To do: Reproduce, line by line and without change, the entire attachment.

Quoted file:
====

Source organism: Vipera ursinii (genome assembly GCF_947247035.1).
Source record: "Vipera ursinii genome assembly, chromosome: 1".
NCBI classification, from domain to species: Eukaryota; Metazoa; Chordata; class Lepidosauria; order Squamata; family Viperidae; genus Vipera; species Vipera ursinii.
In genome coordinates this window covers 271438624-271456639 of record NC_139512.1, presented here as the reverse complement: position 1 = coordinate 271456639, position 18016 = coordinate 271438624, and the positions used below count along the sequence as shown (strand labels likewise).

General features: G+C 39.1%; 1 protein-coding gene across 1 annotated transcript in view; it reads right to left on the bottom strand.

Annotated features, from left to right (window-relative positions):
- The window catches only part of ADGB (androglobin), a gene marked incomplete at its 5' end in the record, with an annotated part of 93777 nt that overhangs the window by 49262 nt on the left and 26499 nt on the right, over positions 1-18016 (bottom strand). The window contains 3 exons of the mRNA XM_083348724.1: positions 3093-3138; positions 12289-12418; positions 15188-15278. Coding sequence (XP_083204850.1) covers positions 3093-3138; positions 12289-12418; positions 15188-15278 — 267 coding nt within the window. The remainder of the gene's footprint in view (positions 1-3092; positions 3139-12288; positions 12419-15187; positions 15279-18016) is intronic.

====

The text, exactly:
Source organism: Vipera ursinii (genome assembly GCF_947247035.1).
Source record: "Vipera ursinii genome assembly, chromosome: 1".
NCBI classification, from domain to species: Eukaryota; Metazoa; Chordata; class Lepidosauria; order Squamata; family Viperidae; genus Vipera; species Vipera ursinii.
In genome coordinates this window covers 271438624-271456639 of record NC_139512.1, presented here as the reverse complement: position 1 = coordinate 271456639, position 18016 = coordinate 271438624, and the positions used below count along the sequence as shown (strand labels likewise).

General features: G+C 39.1%; 1 protein-coding gene across 1 annotated transcript in view; it reads right to left on the bottom strand.

Annotated features, from left to right (window-relative positions):
- The window catches only part of ADGB (androglobin), a gene marked incomplete at its 5' end in the record, with an annotated part of 93777 nt that overhangs the window by 49262 nt on the left and 26499 nt on the right, over positions 1-18016 (bottom strand). The window contains 3 exons of the mRNA XM_083348724.1: positions 3093-3138; positions 12289-12418; positions 15188-15278. Coding sequence (XP_083204850.1) covers positions 3093-3138; positions 12289-12418; positions 15188-15278 — 267 coding nt within the window. The remainder of the gene's footprint in view (positions 1-3092; positions 3139-12288; positions 12419-15187; positions 15279-18016) is intronic.